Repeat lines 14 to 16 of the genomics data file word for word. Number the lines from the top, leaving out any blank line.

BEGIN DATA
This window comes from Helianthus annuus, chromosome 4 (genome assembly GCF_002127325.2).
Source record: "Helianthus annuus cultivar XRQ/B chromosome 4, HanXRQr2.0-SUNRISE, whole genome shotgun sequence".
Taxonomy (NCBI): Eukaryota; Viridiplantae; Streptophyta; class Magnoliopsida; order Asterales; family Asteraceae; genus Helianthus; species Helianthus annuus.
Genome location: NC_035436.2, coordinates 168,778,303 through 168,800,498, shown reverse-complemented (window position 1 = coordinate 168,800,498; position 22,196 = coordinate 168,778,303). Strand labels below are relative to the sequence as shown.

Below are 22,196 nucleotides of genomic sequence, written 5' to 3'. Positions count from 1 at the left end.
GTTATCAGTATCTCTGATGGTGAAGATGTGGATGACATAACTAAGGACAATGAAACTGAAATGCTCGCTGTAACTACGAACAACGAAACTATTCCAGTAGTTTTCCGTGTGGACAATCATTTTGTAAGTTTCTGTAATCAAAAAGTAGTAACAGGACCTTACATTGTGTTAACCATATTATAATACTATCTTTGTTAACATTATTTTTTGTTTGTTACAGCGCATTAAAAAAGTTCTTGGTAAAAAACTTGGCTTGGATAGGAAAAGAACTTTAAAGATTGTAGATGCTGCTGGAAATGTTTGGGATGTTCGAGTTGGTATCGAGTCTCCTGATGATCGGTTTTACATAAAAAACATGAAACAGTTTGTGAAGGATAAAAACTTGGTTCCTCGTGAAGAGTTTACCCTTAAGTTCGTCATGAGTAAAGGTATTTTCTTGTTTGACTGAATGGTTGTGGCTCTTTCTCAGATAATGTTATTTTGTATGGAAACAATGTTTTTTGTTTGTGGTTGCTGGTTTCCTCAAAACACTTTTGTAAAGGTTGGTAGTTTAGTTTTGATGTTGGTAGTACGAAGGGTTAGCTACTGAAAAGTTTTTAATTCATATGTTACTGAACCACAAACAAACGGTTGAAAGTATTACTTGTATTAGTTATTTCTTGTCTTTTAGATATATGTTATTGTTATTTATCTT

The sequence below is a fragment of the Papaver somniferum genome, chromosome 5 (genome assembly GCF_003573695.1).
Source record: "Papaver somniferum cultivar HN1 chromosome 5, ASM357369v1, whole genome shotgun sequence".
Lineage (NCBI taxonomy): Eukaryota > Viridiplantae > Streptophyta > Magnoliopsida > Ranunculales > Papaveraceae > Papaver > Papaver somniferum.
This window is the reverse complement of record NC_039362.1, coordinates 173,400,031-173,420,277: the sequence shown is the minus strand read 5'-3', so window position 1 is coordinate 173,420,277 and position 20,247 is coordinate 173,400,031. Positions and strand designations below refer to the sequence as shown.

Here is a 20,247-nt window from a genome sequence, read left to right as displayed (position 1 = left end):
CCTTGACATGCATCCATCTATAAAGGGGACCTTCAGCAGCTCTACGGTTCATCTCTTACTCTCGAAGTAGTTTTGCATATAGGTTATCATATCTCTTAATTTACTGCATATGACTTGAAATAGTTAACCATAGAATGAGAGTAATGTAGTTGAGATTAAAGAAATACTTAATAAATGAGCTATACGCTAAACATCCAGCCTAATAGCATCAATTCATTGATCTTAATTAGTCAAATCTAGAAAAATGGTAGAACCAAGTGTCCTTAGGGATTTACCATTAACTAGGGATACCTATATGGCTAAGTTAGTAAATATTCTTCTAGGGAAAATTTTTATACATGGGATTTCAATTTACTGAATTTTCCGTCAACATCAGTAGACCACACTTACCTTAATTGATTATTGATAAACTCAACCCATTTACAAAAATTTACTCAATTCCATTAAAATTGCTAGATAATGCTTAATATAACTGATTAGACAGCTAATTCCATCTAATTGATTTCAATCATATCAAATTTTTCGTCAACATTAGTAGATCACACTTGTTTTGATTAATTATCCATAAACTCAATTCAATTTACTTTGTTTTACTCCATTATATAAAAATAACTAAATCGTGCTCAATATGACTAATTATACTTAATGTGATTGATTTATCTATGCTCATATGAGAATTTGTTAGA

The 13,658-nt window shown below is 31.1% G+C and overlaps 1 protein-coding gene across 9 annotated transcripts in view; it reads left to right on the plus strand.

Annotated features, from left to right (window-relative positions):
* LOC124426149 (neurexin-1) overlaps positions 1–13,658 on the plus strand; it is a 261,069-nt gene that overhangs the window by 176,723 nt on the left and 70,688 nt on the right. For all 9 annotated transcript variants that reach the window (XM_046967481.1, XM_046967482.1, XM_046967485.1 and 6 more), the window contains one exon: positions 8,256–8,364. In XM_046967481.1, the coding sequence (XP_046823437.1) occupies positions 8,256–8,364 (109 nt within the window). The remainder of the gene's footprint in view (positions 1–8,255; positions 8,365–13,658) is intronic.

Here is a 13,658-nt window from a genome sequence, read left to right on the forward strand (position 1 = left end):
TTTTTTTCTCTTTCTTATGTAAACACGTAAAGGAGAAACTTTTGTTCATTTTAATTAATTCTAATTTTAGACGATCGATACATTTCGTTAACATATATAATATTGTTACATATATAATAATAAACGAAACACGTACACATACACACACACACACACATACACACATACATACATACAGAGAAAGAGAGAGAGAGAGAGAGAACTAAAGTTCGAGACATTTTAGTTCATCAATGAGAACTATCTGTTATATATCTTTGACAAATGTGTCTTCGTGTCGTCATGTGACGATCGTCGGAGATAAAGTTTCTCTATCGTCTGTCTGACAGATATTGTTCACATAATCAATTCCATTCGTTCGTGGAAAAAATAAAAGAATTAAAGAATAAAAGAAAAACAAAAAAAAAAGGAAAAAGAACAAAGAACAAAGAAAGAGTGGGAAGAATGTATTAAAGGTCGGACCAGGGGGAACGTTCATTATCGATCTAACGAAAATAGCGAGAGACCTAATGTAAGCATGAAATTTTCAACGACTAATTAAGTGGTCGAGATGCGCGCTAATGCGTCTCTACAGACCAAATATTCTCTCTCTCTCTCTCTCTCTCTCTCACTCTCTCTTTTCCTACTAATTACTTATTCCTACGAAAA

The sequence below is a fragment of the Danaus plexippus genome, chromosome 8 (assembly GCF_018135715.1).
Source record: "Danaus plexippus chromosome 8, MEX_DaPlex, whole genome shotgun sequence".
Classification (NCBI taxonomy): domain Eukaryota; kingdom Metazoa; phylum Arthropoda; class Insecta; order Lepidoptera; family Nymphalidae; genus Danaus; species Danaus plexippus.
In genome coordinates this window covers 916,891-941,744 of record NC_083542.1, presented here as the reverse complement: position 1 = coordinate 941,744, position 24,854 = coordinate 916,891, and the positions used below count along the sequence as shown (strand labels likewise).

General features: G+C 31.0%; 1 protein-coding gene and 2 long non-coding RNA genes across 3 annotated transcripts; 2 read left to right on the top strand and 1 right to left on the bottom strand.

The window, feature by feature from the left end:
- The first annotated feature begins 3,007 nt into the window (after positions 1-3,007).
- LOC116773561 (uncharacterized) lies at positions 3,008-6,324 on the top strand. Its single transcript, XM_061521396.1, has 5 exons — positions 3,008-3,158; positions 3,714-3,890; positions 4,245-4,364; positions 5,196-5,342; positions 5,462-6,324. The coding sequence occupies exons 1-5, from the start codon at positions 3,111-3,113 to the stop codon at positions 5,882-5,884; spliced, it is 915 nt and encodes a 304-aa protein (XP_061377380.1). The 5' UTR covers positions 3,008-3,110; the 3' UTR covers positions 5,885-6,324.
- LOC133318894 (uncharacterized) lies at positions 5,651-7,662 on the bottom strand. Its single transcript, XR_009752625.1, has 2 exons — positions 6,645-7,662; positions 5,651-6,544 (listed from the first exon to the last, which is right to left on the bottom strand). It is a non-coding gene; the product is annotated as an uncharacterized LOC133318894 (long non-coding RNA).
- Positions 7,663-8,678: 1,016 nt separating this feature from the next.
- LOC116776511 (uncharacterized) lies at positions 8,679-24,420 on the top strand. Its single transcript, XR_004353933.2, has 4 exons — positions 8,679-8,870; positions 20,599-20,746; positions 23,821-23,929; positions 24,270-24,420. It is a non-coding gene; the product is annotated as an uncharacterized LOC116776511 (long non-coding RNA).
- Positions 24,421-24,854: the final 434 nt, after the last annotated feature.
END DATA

Annotated features, from left to right (window-relative positions):
* LOC124426149 (neurexin-1) overlaps positions 1–13,658 on the plus strand; it is a 261,069-nt gene that overhangs the window by 176,723 nt on the left and 70,688 nt on the right. For all 9 annotated transcript variants that reach the window (XM_046967481.1, XM_046967482.1, XM_046967485.1 and 6 more), the window contains one exon: positions 8,256–8,364. In XM_046967481.1, the coding sequence (XP_046823437.1) occupies positions 8,256–8,364 (109 nt within the window). The remainder of the gene's footprint in view (positions 1–8,255; positions 8,365–13,658) is intronic.

Here is a 13,658-nt window from a genome sequence, read left to right on the forward strand (position 1 = left end):